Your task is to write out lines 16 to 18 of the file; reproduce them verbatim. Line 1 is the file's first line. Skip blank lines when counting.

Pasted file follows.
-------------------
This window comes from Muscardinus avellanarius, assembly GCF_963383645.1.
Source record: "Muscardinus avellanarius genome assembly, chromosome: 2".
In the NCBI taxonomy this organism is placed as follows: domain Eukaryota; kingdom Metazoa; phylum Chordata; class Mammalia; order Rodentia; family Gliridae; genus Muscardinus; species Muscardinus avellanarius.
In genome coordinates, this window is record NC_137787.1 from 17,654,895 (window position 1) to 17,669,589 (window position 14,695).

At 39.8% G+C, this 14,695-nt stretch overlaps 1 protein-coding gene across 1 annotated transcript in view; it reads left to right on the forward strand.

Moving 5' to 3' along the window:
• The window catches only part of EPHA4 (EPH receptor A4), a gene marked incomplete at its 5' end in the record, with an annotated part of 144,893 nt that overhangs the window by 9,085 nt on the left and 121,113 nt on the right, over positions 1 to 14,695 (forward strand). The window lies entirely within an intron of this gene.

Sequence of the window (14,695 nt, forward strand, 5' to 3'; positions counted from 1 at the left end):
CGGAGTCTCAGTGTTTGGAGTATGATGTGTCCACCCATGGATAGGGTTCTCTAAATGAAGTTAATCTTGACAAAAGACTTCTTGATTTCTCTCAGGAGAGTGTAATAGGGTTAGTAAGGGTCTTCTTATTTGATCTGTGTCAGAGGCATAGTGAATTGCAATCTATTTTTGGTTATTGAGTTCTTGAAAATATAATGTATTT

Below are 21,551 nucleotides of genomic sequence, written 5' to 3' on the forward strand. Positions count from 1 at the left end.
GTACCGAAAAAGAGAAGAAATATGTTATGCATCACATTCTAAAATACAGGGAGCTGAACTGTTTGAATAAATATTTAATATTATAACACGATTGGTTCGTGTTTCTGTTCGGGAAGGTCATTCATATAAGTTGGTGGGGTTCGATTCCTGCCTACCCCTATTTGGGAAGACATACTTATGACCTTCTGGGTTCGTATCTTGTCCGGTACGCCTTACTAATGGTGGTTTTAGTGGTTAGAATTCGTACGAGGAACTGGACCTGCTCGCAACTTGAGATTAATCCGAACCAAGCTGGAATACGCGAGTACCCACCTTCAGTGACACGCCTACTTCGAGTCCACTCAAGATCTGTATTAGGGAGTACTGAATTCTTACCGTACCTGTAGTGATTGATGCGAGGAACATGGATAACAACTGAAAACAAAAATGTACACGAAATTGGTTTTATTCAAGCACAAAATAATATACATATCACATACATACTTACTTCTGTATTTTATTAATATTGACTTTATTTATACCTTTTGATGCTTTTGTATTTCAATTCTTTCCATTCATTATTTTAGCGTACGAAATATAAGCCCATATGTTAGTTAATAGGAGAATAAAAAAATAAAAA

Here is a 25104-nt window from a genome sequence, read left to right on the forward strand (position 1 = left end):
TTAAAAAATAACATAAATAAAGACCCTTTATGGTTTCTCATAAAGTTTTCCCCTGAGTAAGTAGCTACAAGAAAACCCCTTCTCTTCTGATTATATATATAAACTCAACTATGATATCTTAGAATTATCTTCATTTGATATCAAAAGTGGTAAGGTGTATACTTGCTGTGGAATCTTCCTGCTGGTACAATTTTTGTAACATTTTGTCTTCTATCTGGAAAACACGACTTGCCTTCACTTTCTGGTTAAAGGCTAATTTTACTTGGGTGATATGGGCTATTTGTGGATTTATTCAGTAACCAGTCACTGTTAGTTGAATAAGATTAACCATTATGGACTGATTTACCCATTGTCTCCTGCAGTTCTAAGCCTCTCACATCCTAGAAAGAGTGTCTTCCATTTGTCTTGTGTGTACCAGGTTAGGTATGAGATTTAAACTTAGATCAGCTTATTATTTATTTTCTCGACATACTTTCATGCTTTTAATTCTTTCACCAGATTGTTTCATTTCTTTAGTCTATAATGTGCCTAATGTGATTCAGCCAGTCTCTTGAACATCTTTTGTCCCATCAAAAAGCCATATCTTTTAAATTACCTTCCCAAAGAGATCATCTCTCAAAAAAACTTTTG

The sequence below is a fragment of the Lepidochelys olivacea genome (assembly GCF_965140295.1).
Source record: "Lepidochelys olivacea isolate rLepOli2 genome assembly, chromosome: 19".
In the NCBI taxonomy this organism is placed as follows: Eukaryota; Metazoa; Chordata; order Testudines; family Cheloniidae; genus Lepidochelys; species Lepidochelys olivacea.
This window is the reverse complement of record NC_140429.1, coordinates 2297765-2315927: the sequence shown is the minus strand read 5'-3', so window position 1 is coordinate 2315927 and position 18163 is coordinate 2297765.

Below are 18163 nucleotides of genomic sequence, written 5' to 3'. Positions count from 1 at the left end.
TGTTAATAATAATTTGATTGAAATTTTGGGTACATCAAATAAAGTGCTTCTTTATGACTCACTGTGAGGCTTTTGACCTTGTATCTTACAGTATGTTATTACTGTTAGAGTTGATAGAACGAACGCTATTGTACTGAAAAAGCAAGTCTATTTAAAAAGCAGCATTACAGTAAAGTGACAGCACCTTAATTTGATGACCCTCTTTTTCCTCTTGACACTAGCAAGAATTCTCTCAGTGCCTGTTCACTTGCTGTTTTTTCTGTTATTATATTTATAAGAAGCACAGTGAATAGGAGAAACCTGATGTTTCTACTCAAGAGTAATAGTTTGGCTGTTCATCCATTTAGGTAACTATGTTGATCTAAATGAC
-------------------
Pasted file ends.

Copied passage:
In the NCBI taxonomy this organism is placed as follows: Eukaryota; Metazoa; Chordata; order Testudines; family Cheloniidae; genus Lepidochelys; species Lepidochelys olivacea.
This window is the reverse complement of record NC_140429.1, coordinates 2297765-2315927: the sequence shown is the minus strand read 5'-3', so window position 1 is coordinate 2315927 and position 18163 is coordinate 2297765.

Below are 18163 nucleotides of genomic sequence, written 5' to 3'. Positions count from 1 at the left end.